Thanks so much to everyone who attended our Annual Benefit Cabaret on Monday, April 13th at 42 West, especially to all the wonderful performers and Arts For All volunteers! It was such a great evening. There were wonderful performances by co-hosts, Alexander Gemignani, Steve Rosen, musical director and pianist, Tedd Firth and bassist Matt Aronoff , as well as Kate Baldwin, Elizabeth Stanley, Stanley Bahorek, Conor Ryan, Kristie Kerwin, Kalli Siringas, Erika Hennignsen and Mrs Smith. We are so grateful to everyone who donated their time to make this evening so special and such a success!
Here are a couple pictures from the evening courtesy of stellar Arts For All volunteer, Julie DeVito.
We’re gathering some great items for the silent auction at this year’s benefit, including tickets to a Red Carpet Premier at Tribeca Film Festival 2016, a gift certificate to L’Artusi Restaurant, tickets to Frieze Art Fair 2015, a three month membership to Crunch Gym and more!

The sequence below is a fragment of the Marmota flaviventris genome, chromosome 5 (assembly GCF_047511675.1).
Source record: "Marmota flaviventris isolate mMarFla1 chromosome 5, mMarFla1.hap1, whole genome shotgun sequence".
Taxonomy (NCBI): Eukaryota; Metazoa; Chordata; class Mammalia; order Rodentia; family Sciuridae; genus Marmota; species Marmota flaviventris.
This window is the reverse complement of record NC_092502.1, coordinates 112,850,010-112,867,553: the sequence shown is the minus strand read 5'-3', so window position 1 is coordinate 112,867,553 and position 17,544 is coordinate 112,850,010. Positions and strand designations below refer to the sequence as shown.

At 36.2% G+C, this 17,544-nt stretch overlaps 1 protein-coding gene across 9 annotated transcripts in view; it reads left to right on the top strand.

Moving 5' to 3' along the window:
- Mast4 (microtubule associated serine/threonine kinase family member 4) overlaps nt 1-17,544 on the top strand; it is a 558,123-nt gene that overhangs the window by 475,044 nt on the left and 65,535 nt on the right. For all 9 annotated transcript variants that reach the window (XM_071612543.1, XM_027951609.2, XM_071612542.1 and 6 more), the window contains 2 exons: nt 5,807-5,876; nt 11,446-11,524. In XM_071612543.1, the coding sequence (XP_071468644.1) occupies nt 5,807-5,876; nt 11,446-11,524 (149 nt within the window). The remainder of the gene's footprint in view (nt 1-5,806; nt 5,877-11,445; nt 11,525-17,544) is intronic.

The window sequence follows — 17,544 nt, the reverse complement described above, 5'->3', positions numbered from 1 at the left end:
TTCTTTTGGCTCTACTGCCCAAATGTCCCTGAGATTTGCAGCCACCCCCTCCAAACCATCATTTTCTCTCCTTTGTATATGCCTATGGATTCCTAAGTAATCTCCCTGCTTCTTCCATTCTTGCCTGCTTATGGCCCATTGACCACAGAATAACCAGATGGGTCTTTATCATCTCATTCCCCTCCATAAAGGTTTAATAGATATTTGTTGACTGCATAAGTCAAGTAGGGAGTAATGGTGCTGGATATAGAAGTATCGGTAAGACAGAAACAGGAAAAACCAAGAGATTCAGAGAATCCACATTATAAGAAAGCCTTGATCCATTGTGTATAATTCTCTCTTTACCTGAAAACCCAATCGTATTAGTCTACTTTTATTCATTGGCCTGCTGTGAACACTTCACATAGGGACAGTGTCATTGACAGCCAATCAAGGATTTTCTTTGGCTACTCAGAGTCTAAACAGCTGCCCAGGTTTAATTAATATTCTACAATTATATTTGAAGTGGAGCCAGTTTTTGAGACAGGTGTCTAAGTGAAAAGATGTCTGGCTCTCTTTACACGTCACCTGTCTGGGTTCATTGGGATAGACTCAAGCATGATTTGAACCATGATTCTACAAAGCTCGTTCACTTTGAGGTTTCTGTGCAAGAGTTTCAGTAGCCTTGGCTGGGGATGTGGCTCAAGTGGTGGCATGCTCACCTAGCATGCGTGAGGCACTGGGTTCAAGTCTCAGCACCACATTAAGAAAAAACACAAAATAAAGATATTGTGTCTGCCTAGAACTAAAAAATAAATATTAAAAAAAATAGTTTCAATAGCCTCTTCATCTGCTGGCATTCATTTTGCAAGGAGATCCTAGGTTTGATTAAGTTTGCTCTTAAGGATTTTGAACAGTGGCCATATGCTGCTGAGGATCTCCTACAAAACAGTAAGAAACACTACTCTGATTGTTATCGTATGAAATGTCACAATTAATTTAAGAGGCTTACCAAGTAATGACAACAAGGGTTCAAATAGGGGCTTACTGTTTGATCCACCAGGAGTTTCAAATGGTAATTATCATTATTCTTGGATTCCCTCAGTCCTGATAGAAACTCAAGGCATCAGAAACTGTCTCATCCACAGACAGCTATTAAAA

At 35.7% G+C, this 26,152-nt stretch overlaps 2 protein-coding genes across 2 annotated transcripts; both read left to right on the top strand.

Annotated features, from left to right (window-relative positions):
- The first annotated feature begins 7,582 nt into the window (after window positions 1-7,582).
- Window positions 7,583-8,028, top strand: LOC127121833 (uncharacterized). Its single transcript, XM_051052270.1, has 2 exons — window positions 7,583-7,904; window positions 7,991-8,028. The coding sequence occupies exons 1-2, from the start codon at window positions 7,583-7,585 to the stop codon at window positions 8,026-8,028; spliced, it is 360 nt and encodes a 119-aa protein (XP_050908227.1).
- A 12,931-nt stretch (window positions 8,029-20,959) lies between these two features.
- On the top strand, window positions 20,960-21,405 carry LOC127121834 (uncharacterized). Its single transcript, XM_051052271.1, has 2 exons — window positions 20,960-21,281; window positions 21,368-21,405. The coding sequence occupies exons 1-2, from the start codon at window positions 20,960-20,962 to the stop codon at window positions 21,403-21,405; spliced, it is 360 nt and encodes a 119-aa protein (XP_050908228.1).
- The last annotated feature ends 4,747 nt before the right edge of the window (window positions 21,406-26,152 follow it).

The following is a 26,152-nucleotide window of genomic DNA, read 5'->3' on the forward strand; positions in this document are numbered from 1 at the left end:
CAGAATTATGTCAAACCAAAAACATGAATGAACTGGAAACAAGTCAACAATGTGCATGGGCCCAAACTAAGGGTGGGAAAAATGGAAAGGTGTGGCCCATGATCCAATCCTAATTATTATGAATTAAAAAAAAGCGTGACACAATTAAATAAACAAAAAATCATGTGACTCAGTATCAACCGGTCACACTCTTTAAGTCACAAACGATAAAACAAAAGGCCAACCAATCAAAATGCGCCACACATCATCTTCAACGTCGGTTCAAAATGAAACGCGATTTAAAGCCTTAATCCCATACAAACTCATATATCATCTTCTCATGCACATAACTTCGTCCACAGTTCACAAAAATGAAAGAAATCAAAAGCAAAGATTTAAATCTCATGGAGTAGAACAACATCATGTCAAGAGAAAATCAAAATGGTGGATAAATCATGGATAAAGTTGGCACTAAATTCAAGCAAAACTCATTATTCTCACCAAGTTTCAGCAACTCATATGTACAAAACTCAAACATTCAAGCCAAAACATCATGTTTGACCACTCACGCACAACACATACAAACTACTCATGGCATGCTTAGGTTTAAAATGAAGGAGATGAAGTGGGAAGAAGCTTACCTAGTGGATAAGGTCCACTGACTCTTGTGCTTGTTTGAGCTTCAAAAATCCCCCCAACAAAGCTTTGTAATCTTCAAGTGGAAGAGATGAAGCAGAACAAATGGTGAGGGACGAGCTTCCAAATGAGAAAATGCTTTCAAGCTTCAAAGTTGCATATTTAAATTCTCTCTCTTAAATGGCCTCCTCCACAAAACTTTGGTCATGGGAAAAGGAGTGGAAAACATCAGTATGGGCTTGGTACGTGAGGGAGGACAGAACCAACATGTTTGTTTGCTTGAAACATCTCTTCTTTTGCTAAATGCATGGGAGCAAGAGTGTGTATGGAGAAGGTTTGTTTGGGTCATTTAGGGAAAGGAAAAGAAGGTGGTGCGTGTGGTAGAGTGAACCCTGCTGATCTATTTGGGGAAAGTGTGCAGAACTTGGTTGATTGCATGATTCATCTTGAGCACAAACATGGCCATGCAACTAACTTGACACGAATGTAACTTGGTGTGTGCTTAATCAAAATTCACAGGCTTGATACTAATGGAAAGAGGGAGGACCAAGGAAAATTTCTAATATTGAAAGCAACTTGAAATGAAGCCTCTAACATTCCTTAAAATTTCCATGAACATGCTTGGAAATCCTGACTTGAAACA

Click here to view our online auction.
This year’s benefit cabaret will be directed by Broadway veteran, Alexander Gemignani, and will feature a collection of Broadway’s best performers including Aaron Lazar, Kate Baldwin, Elizabeth Stanley, Jessica Grové, Stanley Bahorek, Kristie Kerwin, Conor Ryan, Kalli Siringas, Erika Henningsen and more. The show will be music directed by Tedd Firth and will feature Matt Aronoff on bass and Tedd Firth on piano.
All proceeds from the show will support Arts For All’s free arts workshops for under-served children.
Benefit host, Steve Rosen
By Intern, Brennan O’Rourke
February 19, 2015
The excited voices of children ring out as they await their chance to perform onstage, making a lasting impression on my experiences with Arts For All. This past Wednesday, I had the privilege of assisting Lena Moy-Borgen with her first graders performance of the Paper Bag Princess in our Literacy Through the Arts program. The children worked to put on a fabulous production by creating their own sets and costumes while memorizing lines and performing in front of an audience of their peers.